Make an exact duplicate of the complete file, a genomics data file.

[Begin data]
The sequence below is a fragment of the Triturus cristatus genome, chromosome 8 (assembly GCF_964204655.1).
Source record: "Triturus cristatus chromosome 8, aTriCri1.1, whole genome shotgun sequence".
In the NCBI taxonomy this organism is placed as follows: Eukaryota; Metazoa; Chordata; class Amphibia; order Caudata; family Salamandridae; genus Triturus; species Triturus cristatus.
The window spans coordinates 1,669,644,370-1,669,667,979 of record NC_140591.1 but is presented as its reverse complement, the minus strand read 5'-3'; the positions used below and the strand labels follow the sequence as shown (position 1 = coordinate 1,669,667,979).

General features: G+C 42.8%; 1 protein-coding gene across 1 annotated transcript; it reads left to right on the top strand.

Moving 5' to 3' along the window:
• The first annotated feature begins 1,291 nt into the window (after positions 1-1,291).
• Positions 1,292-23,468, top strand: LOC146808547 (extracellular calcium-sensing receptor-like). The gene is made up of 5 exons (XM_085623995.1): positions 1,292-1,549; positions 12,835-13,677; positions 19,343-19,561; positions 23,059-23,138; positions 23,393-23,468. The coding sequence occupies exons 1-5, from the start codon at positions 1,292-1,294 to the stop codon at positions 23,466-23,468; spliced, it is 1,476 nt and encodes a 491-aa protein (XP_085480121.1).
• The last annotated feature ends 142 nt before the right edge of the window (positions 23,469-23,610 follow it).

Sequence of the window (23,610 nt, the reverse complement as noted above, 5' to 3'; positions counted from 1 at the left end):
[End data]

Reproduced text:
The sequence below is a fragment of the Triturus cristatus genome, chromosome 8 (assembly GCF_964204655.1).
Source record: "Triturus cristatus chromosome 8, aTriCri1.1, whole genome shotgun sequence".
In the NCBI taxonomy this organism is placed as follows: Eukaryota; Metazoa; Chordata; class Amphibia; order Caudata; family Salamandridae; genus Triturus; species Triturus cristatus.
The window spans coordinates 1,669,644,370-1,669,667,979 of record NC_140591.1 but is presented as its reverse complement, the minus strand read 5'-3'; the positions used below and the strand labels follow the sequence as shown (position 1 = coordinate 1,669,667,979).

General features: G+C 42.8%; 1 protein-coding gene across 1 annotated transcript; it reads left to right on the top strand.

Moving 5' to 3' along the window:
• The first annotated feature begins 1,291 nt into the window (after positions 1-1,291).
• Positions 1,292-23,468, top strand: LOC146808547 (extracellular calcium-sensing receptor-like). The gene is made up of 5 exons (XM_085623995.1): positions 1,292-1,549; positions 12,835-13,677; positions 19,343-19,561; positions 23,059-23,138; positions 23,393-23,468. The coding sequence occupies exons 1-5, from the start codon at positions 1,292-1,294 to the stop codon at positions 23,466-23,468; spliced, it is 1,476 nt and encodes a 491-aa protein (XP_085480121.1).
• The last annotated feature ends 142 nt before the right edge of the window (positions 23,469-23,610 follow it).

Sequence of the window (23,610 nt, the reverse complement as noted above, 5' to 3'; positions counted from 1 at the left end):